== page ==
Various skills and background knowledge are required depending on the chosen setting and purpose. For the MapTable concept a Graphical User Interface (GUI) -layer was developed to guide the user through the tool. The GUI-layer enables the user to change input parameters for each tool and model so that various design alternatives can be evaluated. For a good interpretation of the results, the user should have basic knowledge of the different fields called upon in the tool. To setup a new model application within an existing tool for a different geographical location, an experienced specialist is needed. In case the tool is used in a workshop or during a stakeholder meeting, a facilitator is required with basic skills in hydrodynamics and morphology to translate and interpret results for the group.

 Read more


Experience with the tool applications has shown several important aspects to be considered when 1) using a tool application i.e. in a workshop setting and 2) developing a new tool application. In this section a brief overview is given of a) the required skills and capacities and b) of the process steps when using or developing a tool application.

This page is primarily written for users of MapTable tool applications. Basic directions are provided to use a tool application as a means for communication in an interactive design session.
For cases where existing tool applications cannot be used or have to be modified, tips and tricks for a developer are provided.



To run an interactive design session you need:
a) MapTable software;
b) a database of local conditions (depends on the tool);
c) a predictive model.
All these requirements need to be well prepared, linked and tested. Such combination is suitable to study one specific design issue at one location.

Using a tool application in a workshop setting or developing a new tool application, requires basic skills and capacities of the user or user group. The requirements depend largely on the preferred level of adaptation of the tool application. A case can be developed based on:

  1. current tool applications, where no adaptation of the tool application is required;
  2. current tool applications in a different geographical setting, where the existing tool application will be adapted to meet the new geographical settings; and
  3. a new tool application.

Important note. Cases and tool applications can be developed to address a specific problem for a specific geographical area. Prior to a workshop, these tool applications have to be modified or developed. Modification of a tool application or the development of a new tool application, including adequate testing, might take a significant amount of time.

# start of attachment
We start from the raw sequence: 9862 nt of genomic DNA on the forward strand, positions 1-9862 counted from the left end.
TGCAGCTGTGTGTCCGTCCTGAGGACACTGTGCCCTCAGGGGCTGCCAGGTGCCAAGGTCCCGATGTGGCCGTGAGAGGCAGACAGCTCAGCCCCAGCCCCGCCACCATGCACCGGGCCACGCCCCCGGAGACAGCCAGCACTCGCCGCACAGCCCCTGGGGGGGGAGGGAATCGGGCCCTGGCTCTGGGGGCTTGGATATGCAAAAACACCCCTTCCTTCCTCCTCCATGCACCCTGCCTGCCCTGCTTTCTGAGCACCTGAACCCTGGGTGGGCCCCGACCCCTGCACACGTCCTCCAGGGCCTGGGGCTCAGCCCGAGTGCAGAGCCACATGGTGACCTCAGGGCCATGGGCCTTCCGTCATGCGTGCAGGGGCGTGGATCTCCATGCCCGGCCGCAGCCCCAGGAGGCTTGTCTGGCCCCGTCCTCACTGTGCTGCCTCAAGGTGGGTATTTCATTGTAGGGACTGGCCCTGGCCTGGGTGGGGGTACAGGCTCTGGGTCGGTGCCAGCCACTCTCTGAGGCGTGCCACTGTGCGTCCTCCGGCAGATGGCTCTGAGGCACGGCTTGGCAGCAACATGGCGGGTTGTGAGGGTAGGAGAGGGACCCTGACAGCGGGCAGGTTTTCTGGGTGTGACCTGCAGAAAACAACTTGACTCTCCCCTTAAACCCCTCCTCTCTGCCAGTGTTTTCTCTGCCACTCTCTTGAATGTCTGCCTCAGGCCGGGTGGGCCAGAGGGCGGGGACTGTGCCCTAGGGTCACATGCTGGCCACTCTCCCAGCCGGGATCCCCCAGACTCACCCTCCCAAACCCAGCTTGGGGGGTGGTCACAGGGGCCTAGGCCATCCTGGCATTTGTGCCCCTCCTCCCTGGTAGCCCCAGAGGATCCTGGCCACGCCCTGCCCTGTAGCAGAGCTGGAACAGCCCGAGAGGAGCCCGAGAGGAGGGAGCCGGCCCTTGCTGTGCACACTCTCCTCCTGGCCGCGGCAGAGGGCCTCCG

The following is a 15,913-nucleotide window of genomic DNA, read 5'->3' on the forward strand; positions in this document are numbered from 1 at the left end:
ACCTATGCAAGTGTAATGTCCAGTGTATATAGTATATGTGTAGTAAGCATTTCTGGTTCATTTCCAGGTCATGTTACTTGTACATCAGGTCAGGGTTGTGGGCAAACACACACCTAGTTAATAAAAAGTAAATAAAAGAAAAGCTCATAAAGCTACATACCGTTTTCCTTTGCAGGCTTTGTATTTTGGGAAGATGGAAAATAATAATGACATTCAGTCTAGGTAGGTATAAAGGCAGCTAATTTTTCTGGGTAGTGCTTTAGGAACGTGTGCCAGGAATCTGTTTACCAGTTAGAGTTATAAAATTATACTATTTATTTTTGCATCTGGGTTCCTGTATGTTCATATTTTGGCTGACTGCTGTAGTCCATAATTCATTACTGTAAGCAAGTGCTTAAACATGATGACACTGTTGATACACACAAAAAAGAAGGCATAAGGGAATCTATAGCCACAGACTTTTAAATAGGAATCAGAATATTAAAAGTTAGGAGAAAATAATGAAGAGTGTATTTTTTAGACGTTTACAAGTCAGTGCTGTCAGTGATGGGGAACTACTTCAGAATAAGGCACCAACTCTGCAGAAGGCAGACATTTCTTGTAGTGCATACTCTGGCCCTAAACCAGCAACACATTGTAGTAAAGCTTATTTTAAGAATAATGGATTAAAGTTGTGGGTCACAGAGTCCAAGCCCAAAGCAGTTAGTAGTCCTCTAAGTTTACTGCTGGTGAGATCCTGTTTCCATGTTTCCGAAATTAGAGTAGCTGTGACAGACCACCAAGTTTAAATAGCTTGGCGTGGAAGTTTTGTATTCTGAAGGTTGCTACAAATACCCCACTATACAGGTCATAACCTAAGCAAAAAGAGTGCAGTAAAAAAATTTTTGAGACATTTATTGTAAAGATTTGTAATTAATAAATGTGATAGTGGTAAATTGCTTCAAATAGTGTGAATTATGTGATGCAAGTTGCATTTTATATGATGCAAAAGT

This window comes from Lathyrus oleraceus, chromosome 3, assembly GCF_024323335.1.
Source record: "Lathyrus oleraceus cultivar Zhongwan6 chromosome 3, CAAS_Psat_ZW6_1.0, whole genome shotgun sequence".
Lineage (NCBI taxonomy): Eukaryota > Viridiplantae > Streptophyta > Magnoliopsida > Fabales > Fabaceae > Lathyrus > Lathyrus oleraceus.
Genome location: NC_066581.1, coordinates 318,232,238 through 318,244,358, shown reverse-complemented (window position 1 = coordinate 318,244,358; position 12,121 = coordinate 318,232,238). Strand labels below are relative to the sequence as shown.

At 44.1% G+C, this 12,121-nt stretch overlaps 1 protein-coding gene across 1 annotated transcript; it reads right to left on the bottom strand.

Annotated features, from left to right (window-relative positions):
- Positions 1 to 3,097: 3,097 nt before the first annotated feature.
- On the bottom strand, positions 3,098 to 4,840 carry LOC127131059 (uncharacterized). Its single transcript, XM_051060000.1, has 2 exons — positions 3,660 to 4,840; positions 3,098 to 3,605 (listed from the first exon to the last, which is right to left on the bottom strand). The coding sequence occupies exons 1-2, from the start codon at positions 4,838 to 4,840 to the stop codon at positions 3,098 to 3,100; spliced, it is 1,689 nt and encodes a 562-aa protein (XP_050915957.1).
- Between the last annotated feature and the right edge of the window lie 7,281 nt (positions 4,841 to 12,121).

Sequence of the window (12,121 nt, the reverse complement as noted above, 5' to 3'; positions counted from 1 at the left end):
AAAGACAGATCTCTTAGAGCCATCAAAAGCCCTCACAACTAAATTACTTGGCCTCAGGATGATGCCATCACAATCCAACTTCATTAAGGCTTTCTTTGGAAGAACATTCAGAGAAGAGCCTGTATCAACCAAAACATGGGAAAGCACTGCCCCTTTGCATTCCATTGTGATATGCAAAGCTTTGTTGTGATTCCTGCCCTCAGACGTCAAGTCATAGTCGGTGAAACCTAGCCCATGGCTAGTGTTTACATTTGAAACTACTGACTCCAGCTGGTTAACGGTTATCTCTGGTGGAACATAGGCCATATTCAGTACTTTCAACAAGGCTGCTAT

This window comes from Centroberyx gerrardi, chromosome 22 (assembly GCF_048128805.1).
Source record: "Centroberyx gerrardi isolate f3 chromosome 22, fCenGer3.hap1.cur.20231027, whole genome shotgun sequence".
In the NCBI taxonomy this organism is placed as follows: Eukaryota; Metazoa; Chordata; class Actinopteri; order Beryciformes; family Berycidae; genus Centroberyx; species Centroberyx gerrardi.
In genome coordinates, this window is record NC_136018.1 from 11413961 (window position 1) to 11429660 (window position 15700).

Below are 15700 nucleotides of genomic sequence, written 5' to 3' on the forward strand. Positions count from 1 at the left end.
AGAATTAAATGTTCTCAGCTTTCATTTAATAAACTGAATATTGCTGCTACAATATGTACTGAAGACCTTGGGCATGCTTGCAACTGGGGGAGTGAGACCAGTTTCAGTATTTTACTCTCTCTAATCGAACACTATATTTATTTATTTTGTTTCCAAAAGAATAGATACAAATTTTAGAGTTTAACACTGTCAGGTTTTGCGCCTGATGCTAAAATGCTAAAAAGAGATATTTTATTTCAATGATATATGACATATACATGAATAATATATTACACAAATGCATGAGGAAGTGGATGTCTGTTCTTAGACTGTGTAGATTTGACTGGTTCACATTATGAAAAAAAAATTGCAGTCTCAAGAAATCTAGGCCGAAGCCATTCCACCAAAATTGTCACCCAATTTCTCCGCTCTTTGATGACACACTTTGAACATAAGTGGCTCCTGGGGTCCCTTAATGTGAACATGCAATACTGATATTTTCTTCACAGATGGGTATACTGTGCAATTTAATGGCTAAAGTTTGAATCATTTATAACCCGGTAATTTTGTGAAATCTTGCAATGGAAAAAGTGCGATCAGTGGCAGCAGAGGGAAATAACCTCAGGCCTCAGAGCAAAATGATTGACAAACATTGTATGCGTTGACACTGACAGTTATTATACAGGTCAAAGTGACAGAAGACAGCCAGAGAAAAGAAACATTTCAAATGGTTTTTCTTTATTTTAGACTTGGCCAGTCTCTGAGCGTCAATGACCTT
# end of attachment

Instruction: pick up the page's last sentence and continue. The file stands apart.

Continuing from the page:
Requirements are listed below. Listed requirements for level 1 case development are also required for levels 2 and 3, and requirements for level 2 are also required for level 3 case development.

Table 1. Required skills and capacity

Case development

Required capacity

1. Existing tool existing geographical location

Basic knowledge of hydrology, morphology and ecology
Modelling experience
Basic experience with contracting in a marine environment

2. Existing tool, different geographical location

Hydrodynamic modeling experience

3. New tool development

Programmer with experience with MatLab, Python, JavaScript, XML

Table 2. Technical requirements

Case development

Required software

Required hardware

1. Existing tool application, existing geographical location

Web browser, GoogleEarth plug-in

Computer with internet connection (for GoogleEarth)
visualiser (i.e. beamer, screen)

2. Existing tool application, different geographical location

Hydrodynamic model (Delft3D, SOBEK, ...), MatLab •• , OpenEarth Tools
Pythonxy (for testing)


3. New tool

MatLab •• , OpenEarth Tools, Pythonxy (for developing)


 for some model packages a license might be required
•• or these software packages a license is required

Phased plan process

Essential before application

To start the process one shall define the design challenge as clear as possible, and the goal shall be set with a clear ambition. Then it can be determined which tool can be used to help solve the facing challenges.
You might conclude that an existing tool is not ready for your location, or that there is no existing tool you can use. Please then follow the steps explained in the next section. The same sequence is used as above to describe the cases.

Existing tool application, existing geographical location.

The following approach is followed after the tool is developed and applicable for the geographical area of interest and is used as a means for communication in an interactive workshop setting with the various stakeholders. The presented steps are followed in the interactive workshop setting.